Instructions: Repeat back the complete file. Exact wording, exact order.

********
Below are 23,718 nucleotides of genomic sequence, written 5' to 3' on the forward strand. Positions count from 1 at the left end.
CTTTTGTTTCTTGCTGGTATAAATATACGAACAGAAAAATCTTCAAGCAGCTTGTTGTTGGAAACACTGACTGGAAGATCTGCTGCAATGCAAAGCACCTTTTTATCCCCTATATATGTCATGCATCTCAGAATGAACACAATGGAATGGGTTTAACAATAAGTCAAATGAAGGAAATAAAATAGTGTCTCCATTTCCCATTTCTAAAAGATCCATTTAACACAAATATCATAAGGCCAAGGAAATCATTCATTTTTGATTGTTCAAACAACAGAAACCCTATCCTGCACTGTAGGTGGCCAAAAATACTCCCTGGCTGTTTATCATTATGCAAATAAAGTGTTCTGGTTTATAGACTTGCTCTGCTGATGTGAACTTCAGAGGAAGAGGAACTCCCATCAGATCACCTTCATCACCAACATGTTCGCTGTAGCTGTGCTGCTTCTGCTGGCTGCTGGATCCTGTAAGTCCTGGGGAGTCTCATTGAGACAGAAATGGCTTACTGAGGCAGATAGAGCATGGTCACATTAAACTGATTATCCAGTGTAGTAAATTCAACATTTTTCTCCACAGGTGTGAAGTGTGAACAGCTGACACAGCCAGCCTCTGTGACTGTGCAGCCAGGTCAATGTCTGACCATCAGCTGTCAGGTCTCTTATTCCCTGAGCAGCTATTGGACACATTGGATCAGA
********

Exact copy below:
Below are 23,718 nucleotides of genomic sequence, written 5' to 3' on the forward strand. Positions count from 1 at the left end.
CTTTTGTTTCTTGCTGGTATAAATATACGAACAGAAAAATCTTCAAGCAGCTTGTTGTTGGAAACACTGACTGGAAGATCTGCTGCAATGCAAAGCACCTTTTTATCCCCTATATATGTCATGCATCTCAGAATGAACACAATGGAATGGGTTTAACAATAAGTCAAATGAAGGAAATAAAATAGTGTCTCCATTTCCCATTTCTAAAAGATCCATTTAACACAAATATCATAAGGCCAAGGAAATCATTCATTTTTGATTGTTCAAACAACAGAAACCCTATCCTGCACTGTAGGTGGCCAAAAATACTCCCTGGCTGTTTATCATTATGCAAATAAAGTGTTCTGGTTTATAGACTTGCTCTGCTGATGTGAACTTCAGAGGAAGAGGAACTCCCATCAGATCACCTTCATCACCAACATGTTCGCTGTAGCTGTGCTGCTTCTGCTGGCTGCTGGATCCTGTAAGTCCTGGGGAGTCTCATTGAGACAGAAATGGCTTACTGAGGCAGATAGAGCATGGTCACATTAAACTGATTATCCAGTGTAGTAAATTCAACATTTTTCTCCACAGGTGTGAAGTGTGAACAGCTGACACAGCCAGCCTCTGTGACTGTGCAGCCAGGTCAATGTCTGACCATCAGCTGTCAGGTCTCTTATTCCCTGAGCAGCTATTGGACACATTGGATCAGA